The ten dollar Taliban
After almost a decade in Afghanistan, American and Canadian troops are considering the terms of their withdrawal. In an attempt to compensate for their leave, negotiations between governments have been taking place for a tentative reintegration and reconciliation plan. Their success is dependent upon the cooperation with Taliban forces.
Dalibor Misina, professor of global studies at Wilfrid Laurier University agreed that it is, in fact, “an attempt to do something as a substitute for the west not being there.”
“Maybe this is an alternative way to try and stop the war,” Misina added.
There are many complications with the reintegration and reconciliation plan. Mark Sedra, a senior fellow at Centre for International Governance Innovation stated, “There are a number of certain criticisms towards this plan. For example, how to you tell who is actually a Taliban fighter? It’s not like they carry ID cards.”
The main element of the reconciliation plan is to offer a monetary incentive to Taliban fighters. In return, they must pledge to cease all operations. The monetary support would help provide reformed militants start a new life.
“Many of these people might not have any education or skills to enter a formal economy,” Sedra said, “So you help train them to be a carpenter, or you give them tools for farming, or they’re given micro grants to open a small business.”
Misina makes a clear distinction however. He said, “I just want to clarify that reintegration and reconciliation are two different processes.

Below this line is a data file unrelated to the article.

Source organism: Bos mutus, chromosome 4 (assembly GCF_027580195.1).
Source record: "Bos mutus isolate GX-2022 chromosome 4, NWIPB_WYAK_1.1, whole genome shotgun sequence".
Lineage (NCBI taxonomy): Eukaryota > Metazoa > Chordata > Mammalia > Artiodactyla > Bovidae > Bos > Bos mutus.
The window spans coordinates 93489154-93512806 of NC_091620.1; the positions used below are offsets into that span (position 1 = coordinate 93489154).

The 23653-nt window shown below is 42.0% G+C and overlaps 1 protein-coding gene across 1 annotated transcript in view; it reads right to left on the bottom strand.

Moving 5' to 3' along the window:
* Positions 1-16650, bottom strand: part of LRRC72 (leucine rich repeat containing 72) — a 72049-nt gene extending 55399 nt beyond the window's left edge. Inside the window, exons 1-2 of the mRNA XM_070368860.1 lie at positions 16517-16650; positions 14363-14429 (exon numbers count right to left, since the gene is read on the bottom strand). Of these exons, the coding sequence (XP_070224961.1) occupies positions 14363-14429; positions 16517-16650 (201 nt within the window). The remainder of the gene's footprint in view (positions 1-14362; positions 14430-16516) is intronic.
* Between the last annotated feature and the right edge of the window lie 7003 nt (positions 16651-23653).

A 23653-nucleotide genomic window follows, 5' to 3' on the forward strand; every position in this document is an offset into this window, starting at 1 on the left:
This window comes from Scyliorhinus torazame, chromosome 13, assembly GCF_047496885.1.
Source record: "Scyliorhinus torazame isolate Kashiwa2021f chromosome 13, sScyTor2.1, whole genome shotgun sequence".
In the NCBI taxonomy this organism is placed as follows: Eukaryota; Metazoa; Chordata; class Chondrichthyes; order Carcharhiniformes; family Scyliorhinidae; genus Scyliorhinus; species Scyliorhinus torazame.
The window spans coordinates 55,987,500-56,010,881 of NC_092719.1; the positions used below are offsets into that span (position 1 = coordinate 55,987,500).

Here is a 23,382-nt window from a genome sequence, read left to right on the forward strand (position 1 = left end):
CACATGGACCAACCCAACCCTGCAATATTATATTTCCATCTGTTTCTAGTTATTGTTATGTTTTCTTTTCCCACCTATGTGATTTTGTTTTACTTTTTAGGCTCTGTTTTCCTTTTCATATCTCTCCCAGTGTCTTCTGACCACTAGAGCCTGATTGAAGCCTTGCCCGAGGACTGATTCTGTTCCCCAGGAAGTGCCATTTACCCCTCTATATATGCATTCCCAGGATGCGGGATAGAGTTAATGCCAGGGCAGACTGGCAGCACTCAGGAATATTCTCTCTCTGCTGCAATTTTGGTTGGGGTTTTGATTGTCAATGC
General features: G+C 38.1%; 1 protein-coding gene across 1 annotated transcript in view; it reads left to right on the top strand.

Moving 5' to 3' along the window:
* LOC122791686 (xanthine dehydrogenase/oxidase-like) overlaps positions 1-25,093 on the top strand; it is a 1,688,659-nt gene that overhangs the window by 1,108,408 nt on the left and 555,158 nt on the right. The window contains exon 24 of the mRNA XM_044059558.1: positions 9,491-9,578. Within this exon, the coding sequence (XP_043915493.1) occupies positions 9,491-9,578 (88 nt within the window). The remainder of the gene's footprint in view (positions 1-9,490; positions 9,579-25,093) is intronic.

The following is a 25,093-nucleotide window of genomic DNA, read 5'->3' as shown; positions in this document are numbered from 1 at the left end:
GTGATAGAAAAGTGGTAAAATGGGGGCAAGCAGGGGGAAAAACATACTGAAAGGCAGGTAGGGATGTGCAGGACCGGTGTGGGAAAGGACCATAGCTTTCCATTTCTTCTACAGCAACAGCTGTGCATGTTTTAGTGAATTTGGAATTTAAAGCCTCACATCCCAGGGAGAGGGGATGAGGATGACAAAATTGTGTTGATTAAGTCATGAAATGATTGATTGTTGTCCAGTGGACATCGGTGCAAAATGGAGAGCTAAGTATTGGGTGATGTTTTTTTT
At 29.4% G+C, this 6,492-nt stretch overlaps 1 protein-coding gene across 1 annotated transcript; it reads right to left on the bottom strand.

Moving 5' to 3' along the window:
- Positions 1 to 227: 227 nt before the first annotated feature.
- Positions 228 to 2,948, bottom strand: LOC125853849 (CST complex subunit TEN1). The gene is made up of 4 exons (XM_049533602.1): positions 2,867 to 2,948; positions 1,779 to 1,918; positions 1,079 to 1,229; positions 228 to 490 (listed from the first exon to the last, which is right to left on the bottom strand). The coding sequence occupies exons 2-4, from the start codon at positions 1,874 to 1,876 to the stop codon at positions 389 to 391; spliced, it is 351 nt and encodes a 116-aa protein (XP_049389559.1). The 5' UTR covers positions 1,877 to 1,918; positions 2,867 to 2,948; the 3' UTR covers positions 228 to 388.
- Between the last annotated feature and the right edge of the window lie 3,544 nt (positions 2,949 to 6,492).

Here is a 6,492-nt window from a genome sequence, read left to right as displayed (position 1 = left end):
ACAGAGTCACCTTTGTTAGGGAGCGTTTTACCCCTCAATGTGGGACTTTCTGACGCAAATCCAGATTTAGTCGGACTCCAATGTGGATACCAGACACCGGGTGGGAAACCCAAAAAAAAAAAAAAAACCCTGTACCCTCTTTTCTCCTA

Reintegration is basically trying to bring back soldiers and have them renounce violence and the Al Qaeda ideology and then offer them some financial opportunities as an exchange for their pledge not to participate in violence anymore.”
“Reconciliation is trying to strike a political deal with the Taliban and having them participate in the official process of the country,” he continued.
Though the reintegration and reconciliation plan is hopeful, it is quite complicated. According to an estimate by Sedra, Afghanistan has a 40-50 per cent unemployment rate; one of the lowest in the world. Sedra said, “People call them the 10 dollar Taliban because the assumption is that because they are so poor they are just fighting for money. A lot of the low level fighters fight on a temporary or seasonal basis. They will fight when they need money then go home and return again when they need more money.”
Plans for a peaceful settlement though optimistic, may not be realistic. Sedra noted that there had been a plan like this before called the Peace Through Strength Program. Sedra explained, “It failed because it just never had the support of the international community. It was hard to tell if those who signed up were even Taliban.”
He continued, “Many of them signed up and then the incentives they were promised didn’t hold up. Some were getting little more than bus fare.”
Misina conveyed, “They need to work on the ideological tension before they can achieve anything with monetary incentive.”
“You can’t force people to reconcile if they are not ready to do that,” Misina said. “Staying for the sake of staying without accomplishing much is as bad as leaving but able to do something. Overall their strategy is unclear.”